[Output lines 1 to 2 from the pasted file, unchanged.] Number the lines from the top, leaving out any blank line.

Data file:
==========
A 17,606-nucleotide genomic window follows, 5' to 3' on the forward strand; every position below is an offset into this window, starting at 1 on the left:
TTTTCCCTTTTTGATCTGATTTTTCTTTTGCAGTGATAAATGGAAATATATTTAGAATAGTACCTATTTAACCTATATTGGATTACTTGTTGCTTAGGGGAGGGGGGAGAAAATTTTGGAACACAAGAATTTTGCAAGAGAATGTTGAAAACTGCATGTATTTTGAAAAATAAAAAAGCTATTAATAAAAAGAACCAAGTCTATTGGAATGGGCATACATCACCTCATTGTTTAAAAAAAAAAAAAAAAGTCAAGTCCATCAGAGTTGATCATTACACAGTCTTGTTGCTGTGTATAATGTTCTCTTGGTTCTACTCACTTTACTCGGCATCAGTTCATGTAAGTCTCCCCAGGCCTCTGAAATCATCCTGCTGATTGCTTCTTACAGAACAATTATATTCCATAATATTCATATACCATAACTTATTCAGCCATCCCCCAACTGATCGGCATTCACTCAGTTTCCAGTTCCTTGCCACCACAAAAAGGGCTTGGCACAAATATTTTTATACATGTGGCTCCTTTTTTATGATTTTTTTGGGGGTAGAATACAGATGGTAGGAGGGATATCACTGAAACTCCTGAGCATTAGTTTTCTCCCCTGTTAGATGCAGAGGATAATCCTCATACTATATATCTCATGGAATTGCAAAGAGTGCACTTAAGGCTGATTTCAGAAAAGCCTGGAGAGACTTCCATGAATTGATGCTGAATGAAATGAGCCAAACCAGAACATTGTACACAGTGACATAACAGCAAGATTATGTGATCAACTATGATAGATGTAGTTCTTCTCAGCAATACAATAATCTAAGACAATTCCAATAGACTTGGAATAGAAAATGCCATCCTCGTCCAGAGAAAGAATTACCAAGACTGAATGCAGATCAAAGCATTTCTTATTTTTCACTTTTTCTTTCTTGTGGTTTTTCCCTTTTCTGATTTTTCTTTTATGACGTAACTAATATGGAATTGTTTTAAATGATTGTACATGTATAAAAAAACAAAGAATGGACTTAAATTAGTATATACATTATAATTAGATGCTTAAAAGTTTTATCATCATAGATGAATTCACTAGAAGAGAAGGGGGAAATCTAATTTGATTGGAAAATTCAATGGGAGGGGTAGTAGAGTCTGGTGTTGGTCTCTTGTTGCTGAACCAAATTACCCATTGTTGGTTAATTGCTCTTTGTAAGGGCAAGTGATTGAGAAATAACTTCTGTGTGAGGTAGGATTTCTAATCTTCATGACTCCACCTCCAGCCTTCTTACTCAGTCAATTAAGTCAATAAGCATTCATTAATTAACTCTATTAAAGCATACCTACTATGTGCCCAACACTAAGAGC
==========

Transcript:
A 17,606-nucleotide genomic window follows, 5' to 3' on the forward strand; every position below is an offset into this window, starting at 1 on the left:
TTTTCCCTTTTTGATCTGATTTTTCTTTTGCAGTGATAAATGGAAATATATTTAGAATAGTACCTATTTAACCTATATTGGATTACTTGTTGCTTAGGGGAGGGGGGAGAAAATTTTGGAACACAAGAATTTTGCAAGAGAATGTTGAAAACTGCATGTATTTTGAAAAATAAAAAAGCTATTAATAAAAAGAACCAAGTCTATTGGAATGGGCATACATCACCTCATTGTTTAAAAAAAAAAAAAAAAGTCAAGTCCATCAGAGTTGATCATTACACAGTCTTGTTGCTGTGTATAATGTTCTCTTGGTTCTACTCACTTTACTCGGCATCAGTTCATGTAAGTCTCCCCAGGCCTCTGAAATCATCCTGCTGATTGCTTCTTACAGAACAATTATATTCCATAATATTCATATACCATAACTTATTCAGCCATCCCCCAACTGATCGGCATTCACTCAGTTTCCAGTTCCTTGCCACCACAAAAAGGGCTTGGCACAAATATTTTTATACATGTGGCTCCTTTTTTATGATTTTTTTGGGGGTAGAATACAGATGGTAGGAGGGATATCACTGAAACTCCTGAGCATTAGTTTTCTCCCCTGTTAGATGCAGAGGATAATCCTCATACTATATATCTCATGGAATTGCAAAGAGTGCACTTAAGGCTGATTTCAGAAAAGCCTGGAGAGACTTCCATGAATTGATGCTGAATGAAATGAGCCAAACCAGAACATTGTACACAGTGACATAACAGCAAGATTATGTGATCAACTATGATAGATGTAGTTCTTCTCAGCAATACAATAATCTAAGACAATTCCAATAGACTTGGAATAGAAAATGCCATCCTCGTCCAGAGAAAGAATTACCAAGACTGAATGCAGATCAAAGCATTTCTTATTTTTCACTTTTTCTTTCTTGTGGTTTTTCCCTTTTCTGATTTTTCTTTTATGACGTAACTAATATGGAATTGTTTTAAATGATTGTACATGTATAAAAAAACAAAGAATGGACTTAAATTAGTATATACATTATAATTAGATGCTTAAAAGTTTTATCATCATAGATGAATTCACTAGAAGAGAAGGGGGAAATCTAATTTGATTGGAAAATTCAATGGGAGGGGTAGTAGAGTCTGGTGTTGGTCTCTTGTTGCTGAACCAAATTACCCATTGTTGGTTAATTGCTCTTTGTAAGGGCAAGTGATTGAGAAATAACTTCTGTGTGAGGTAGGATTTCTAATCTTCATGACTCCACCTCCAGCCTTCTTACTCAGTCAATTAAGTCAATAAGCATTCATTAATTAACTCTATTAAAGCATACCTACTATGTGCCCAACACTAAGAGC